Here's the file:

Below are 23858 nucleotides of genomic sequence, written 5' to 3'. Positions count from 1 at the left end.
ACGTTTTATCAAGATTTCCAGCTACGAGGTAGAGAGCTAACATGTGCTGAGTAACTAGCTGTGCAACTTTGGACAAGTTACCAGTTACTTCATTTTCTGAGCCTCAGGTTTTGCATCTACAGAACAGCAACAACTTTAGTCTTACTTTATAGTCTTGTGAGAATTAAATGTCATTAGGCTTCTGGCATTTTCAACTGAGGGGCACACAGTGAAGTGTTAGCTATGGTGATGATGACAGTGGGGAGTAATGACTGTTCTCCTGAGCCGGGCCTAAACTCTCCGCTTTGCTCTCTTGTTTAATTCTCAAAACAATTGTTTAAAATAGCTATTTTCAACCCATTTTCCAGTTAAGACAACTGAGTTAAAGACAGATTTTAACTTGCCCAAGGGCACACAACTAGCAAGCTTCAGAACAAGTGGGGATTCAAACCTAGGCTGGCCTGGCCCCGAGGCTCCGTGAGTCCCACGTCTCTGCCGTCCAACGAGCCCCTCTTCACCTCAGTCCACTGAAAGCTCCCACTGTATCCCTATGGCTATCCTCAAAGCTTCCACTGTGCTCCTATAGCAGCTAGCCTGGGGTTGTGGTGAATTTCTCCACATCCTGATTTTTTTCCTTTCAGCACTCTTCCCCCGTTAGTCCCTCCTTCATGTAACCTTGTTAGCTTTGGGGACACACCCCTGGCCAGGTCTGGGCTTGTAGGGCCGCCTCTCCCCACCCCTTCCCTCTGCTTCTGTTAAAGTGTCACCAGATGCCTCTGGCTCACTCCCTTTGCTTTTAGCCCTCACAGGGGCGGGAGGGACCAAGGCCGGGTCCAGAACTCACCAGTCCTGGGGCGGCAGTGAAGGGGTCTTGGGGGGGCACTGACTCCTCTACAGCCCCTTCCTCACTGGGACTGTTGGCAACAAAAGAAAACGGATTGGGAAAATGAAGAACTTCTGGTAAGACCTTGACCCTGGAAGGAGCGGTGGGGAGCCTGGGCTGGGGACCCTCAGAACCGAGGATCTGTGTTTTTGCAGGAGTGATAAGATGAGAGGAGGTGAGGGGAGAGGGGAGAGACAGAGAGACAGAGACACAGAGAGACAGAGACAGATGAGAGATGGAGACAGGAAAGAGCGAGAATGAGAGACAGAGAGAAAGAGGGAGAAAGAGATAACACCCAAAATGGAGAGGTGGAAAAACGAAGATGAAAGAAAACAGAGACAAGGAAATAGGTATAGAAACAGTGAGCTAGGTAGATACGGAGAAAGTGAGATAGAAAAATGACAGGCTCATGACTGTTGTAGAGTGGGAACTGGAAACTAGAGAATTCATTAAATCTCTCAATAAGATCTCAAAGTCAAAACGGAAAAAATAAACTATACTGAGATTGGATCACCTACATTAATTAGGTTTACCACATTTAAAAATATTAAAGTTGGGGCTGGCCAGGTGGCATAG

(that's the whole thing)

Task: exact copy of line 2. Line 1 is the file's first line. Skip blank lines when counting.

ACGTTTTATCAAGATTTCCAGCTACGAGGTAGAGAGCTAACATGTGCTGAGTAACTAGCTGTGCAACTTTGGACAAGTTACCAGTTACTTCATTTTCTGAGCCTCAGGTTTTGCATCTACAGAACAGCAACAACTTTAGTCTTACTTTATAGTCTTGTGAGAATTAAATGTCATTAGGCTTCTGGCATTTTCAACTGAGGGGCACACAGTGAAGTGTTAGCTATGGTGATGATGACAGTGGGGAGTAATGACTGTTCTCCTGAGCCGGGCCTAAACTCTCCGCTTTGCTCTCTTGTTTAATTCTCAAAACAATTGTTTAAAATAGCTATTTTCAACCCATTTTCCAGTTAAGACAACTGAGTTAAAGACAGATTTTAACTTGCCCAAGGGCACACAACTAGCAAGCTTCAGAACAAGTGGGGATTCAAACCTAGGCTGGCCTGGCCCCGAGGCTCCGTGAGTCCCACGTCTCTGCCGTCCAACGAGCCCCTCTTCACCTCAGTCCACTGAAAGCTCCCACTGTATCCCTATGGCTATCCTCAAAGCTTCCACTGTGCTCCTATAGCAGCTAGCCTGGGGTTGTGGTGAATTTCTCCACATCCTGATTTTTTTCCTTTCAGCACTCTTCCCCCGTTAGTCCCTCCTTCATGTAACCTTGTTAGCTTTGGGGACACACCCCTGGCCAGGTCTGGGCTTGTAGGGCCGCCTCTCCCCACCCCTTCCCTCTGCTTCTGTTAAAGTGTCACCAGATGCCTCTGGCTCACTCCCTTTGCTTTTAGCCCTCACAGGGGCGGGAGGGACCAAGGCCGGGTCCAGAACTCACCAGTCCTGGGGCGGCAGTGAAGGGGTCTTGGGGGGGCACTGACTCCTCTACAGCCCCTTCCTCACTGGGACTGTTGGCAACAAAAGAAAACGGATTGGGAAAATGAAGAACTTCTGGTAAGACCTTGACCCTGGAAGGAGCGGTGGGGAGCCTGGGCTGGGGACCCTCAGAACCGAGGATCTGTGTTTTTGCAGGAGTGATAAGATGAGAGGAGGTGAGGGGAGAGGGGAGAGACAGAGAGACAGAGACACAGAGAGACAGAGACAGATGAGAGATGGAGACAGGAAAGAGCGAGAATGAGAGACAGAGAGAAAGAGGGAGAAAGAGATAACACCCAAAATGGAGAGGTGGAAAAACGAAGATGAAAGAAAACAGAGACAAGGAAATAGGTATAGAAACAGTGAGCTAGGTAGATACGGAGAAAGTGAGATAGAAAAATGACAGGCTCATGACTGTTGTAGAGTGGGAACTGGAAACTAGAGAATTCATTAAATCTCTCAATAAGATCTCAAAGTCAAAACGGAAAAAATAAACTATACTGAGATTGGATCACCTACATTAATTAGGTTTACCACATTTAAAAATATTAAAGTTGGGGCTGGCCAGGTGGCATAG